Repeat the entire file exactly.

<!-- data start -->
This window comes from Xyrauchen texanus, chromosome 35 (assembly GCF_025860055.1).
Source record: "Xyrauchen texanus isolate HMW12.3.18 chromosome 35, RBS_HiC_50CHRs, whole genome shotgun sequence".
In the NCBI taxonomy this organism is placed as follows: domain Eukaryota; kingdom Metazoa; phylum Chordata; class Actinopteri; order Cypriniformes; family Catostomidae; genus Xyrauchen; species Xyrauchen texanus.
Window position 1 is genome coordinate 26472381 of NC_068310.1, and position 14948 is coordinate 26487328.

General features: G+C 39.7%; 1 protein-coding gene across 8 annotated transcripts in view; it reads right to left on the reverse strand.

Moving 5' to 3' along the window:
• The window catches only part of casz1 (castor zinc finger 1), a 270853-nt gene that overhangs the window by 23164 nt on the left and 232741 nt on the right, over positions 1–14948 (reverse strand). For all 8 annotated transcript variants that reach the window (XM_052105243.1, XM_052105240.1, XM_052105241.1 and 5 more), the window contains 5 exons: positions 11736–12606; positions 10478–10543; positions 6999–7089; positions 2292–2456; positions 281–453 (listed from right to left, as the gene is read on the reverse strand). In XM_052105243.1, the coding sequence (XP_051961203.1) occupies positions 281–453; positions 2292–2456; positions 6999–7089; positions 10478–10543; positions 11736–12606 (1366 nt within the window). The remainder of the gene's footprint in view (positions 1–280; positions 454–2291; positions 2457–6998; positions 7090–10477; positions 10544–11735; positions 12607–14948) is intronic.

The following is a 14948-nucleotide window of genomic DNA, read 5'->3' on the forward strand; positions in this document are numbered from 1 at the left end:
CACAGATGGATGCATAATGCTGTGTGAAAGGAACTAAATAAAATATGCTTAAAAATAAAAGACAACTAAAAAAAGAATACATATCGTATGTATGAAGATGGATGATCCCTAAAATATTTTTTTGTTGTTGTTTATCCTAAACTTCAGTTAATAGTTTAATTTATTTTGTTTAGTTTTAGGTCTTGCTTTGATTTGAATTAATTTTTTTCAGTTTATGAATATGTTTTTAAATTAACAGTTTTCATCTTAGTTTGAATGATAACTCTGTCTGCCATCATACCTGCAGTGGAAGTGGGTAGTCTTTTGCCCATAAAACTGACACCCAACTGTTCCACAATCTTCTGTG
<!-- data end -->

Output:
This window comes from Xyrauchen texanus, chromosome 35 (assembly GCF_025860055.1).
Source record: "Xyrauchen texanus isolate HMW12.3.18 chromosome 35, RBS_HiC_50CHRs, whole genome shotgun sequence".
In the NCBI taxonomy this organism is placed as follows: domain Eukaryota; kingdom Metazoa; phylum Chordata; class Actinopteri; order Cypriniformes; family Catostomidae; genus Xyrauchen; species Xyrauchen texanus.
Window position 1 is genome coordinate 26472381 of NC_068310.1, and position 14948 is coordinate 26487328.

General features: G+C 39.7%; 1 protein-coding gene across 8 annotated transcripts in view; it reads right to left on the reverse strand.

Moving 5' to 3' along the window:
• The window catches only part of casz1 (castor zinc finger 1), a 270853-nt gene that overhangs the window by 23164 nt on the left and 232741 nt on the right, over positions 1–14948 (reverse strand). For all 8 annotated transcript variants that reach the window (XM_052105243.1, XM_052105240.1, XM_052105241.1 and 5 more), the window contains 5 exons: positions 11736–12606; positions 10478–10543; positions 6999–7089; positions 2292–2456; positions 281–453 (listed from right to left, as the gene is read on the reverse strand). In XM_052105243.1, the coding sequence (XP_051961203.1) occupies positions 281–453; positions 2292–2456; positions 6999–7089; positions 10478–10543; positions 11736–12606 (1366 nt within the window). The remainder of the gene's footprint in view (positions 1–280; positions 454–2291; positions 2457–6998; positions 7090–10477; positions 10544–11735; positions 12607–14948) is intronic.

The following is a 14948-nucleotide window of genomic DNA, read 5'->3' on the forward strand; positions in this document are numbered from 1 at the left end:
CACAGATGGATGCATAATGCTGTGTGAAAGGAACTAAATAAAATATGCTTAAAAATAAAAGACAACTAAAAAAAGAATACATATCGTATGTATGAAGATGGATGATCCCTAAAATATTTTTTTGTTGTTGTTTATCCTAAACTTCAGTTAATAGTTTAATTTATTTTGTTTAGTTTTAGGTCTTGCTTTGATTTGAATTAATTTTTTTCAGTTTATGAATATGTTTTTAAATTAACAGTTTTCATCTTAGTTTGAATGATAACTCTGTCTGCCATCATACCTGCAGTGGAAGTGGGTAGTCTTTTGCCCATAAAACTGACACCCAACTGTTCCACAATCTTCTGTG